Seven tenths incorrect: Heterogeneity and change in the waist-to-hip ratios of Playboy centerfold models and Miss America pageant winners:

We seek to correct what appears to be an emerging “academic urban legend” (Tooby & Cosmides, 2000) regarding the stability and precision of what heterosexual males find sexually attractive. The academic urban legend in question is that there has been a remarkable consistency in the waist-to-hip ratios (WHR) of both Playboy centerfolds and winners of the Miss America pageant. Because these women are taken as representative icons of venerated beauty standards, this supposed consistency has been taken by some authors as prima facie evidence of an evolved basis for this very specific preference, although that claim would seem to be refuted by studies that have failed to find the preference in societies whose conditions resemble those of our Pleistocene ancestors far more closely than our own. There is also dispute about the validity of the arguments that have been made for why such a preference would have been adaptive in the environments of our evolutionary past. We do not pursue these points here; what we dispute are the empirical assertions that have been made about the WHR of these supposed twin pillars of American beauty: Playboy Playmates and Miss Americas. The data presented below demonstrates both that the WHR has been more variable than others have suggested and that the average WHR has in fact changed in what seems to us to be a consistent fashion over time. Journal of Sex Research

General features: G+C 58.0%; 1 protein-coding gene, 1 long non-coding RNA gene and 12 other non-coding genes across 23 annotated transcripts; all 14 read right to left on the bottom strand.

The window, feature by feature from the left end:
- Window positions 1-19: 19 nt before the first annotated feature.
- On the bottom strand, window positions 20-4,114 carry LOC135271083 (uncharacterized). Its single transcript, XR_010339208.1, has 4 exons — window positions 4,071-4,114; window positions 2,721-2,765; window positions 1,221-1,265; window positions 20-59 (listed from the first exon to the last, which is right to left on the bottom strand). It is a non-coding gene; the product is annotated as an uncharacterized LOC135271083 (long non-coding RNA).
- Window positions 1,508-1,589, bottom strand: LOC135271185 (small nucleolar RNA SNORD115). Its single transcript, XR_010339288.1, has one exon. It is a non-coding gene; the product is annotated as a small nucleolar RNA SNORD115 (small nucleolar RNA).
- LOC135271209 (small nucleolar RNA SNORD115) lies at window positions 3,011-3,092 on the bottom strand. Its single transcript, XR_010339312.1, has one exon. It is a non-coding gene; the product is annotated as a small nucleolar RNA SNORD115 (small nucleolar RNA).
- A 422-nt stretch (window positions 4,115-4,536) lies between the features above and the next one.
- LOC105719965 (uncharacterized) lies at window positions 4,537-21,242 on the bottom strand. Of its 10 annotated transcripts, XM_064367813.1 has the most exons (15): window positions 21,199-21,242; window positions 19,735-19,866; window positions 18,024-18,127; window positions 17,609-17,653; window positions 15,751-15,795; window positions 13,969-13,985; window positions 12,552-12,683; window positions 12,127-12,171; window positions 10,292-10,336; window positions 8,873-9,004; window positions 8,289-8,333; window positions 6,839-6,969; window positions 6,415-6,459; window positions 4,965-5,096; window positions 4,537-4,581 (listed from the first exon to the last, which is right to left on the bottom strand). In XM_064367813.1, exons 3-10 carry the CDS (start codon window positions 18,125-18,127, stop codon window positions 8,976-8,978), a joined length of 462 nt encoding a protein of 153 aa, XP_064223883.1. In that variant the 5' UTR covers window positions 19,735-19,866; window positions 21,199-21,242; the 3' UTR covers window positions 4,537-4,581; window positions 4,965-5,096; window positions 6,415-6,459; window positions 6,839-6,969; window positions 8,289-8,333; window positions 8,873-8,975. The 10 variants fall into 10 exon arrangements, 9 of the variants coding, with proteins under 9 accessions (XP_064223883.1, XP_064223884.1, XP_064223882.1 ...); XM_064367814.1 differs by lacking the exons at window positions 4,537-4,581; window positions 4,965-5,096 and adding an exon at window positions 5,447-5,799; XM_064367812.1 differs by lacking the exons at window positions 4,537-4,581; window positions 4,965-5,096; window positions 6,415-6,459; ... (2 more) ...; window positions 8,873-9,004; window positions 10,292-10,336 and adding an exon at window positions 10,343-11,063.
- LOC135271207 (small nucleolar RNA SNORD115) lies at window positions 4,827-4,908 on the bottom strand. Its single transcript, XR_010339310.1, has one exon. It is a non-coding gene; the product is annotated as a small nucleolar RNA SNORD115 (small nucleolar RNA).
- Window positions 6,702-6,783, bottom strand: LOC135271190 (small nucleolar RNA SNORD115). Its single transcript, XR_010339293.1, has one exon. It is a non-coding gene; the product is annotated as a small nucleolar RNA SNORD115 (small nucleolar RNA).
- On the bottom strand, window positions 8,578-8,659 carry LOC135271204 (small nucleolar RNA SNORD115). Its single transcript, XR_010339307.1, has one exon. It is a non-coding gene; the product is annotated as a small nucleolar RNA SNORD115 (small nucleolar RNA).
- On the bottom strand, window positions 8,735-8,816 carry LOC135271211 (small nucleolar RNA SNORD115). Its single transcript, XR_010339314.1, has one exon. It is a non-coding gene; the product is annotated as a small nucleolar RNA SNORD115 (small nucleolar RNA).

Shoot Back, Record the Lens That Records You